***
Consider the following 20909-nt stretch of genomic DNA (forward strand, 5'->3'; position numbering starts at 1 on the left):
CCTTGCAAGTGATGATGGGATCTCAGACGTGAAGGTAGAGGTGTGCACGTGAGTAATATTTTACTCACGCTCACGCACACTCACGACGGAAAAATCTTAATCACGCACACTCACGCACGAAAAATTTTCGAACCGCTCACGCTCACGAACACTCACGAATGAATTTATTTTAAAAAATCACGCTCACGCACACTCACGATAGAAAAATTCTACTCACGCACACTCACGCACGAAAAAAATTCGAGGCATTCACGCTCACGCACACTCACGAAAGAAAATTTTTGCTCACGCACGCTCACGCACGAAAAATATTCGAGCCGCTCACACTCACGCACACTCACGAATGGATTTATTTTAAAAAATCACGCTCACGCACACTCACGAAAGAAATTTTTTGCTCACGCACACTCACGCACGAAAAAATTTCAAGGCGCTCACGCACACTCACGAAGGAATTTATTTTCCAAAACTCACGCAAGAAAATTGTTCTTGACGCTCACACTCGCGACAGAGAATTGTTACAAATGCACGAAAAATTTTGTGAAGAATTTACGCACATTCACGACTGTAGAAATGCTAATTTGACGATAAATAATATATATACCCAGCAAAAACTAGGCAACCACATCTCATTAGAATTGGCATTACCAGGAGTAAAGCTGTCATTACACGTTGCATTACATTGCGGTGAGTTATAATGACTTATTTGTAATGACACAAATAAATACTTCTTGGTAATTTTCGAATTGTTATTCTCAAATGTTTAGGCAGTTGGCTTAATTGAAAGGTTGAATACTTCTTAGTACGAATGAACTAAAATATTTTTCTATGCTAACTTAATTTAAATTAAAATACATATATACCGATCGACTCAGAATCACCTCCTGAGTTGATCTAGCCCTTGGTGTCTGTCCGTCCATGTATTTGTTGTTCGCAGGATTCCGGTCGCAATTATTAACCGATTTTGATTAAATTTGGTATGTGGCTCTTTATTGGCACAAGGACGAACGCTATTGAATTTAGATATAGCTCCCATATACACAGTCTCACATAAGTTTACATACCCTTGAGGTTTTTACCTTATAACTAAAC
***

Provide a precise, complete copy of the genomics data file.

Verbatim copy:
Consider the following 20909-nt stretch of genomic DNA (forward strand, 5'->3'; position numbering starts at 1 on the left):
CCTTGCAAGTGATGATGGGATCTCAGACGTGAAGGTAGAGGTGTGCACGTGAGTAATATTTTACTCACGCTCACGCACACTCACGACGGAAAAATCTTAATCACGCACACTCACGCACGAAAAATTTTCGAACCGCTCACGCTCACGAACACTCACGAATGAATTTATTTTAAAAAATCACGCTCACGCACACTCACGATAGAAAAATTCTACTCACGCACACTCACGCACGAAAAAAATTCGAGGCATTCACGCTCACGCACACTCACGAAAGAAAATTTTTGCTCACGCACGCTCACGCACGAAAAATATTCGAGCCGCTCACACTCACGCACACTCACGAATGGATTTATTTTAAAAAATCACGCTCACGCACACTCACGAAAGAAATTTTTTGCTCACGCACACTCACGCACGAAAAAATTTCAAGGCGCTCACGCACACTCACGAAGGAATTTATTTTCCAAAACTCACGCAAGAAAATTGTTCTTGACGCTCACACTCGCGACAGAGAATTGTTACAAATGCACGAAAAATTTTGTGAAGAATTTACGCACATTCACGACTGTAGAAATGCTAATTTGACGATAAATAATATATATACCCAGCAAAAACTAGGCAACCACATCTCATTAGAATTGGCATTACCAGGAGTAAAGCTGTCATTACACGTTGCATTACATTGCGGTGAGTTATAATGACTTATTTGTAATGACACAAATAAATACTTCTTGGTAATTTTCGAATTGTTATTCTCAAATGTTTAGGCAGTTGGCTTAATTGAAAGGTTGAATACTTCTTAGTACGAATGAACTAAAATATTTTTCTATGCTAACTTAATTTAAATTAAAATACATATATACCGATCGACTCAGAATCACCTCCTGAGTTGATCTAGCCCTTGGTGTCTGTCCGTCCATGTATTTGTTGTTCGCAGGATTCCGGTCGCAATTATTAACCGATTTTGATTAAATTTGGTATGTGGCTCTTTATTGGCACAAGGACGAACGCTATTGAATTTAGATATAGCTCCCATATACACAGTCTCACATAAGTTTACATACCCTTGAGGTTTTTACCTTATAACTAAAC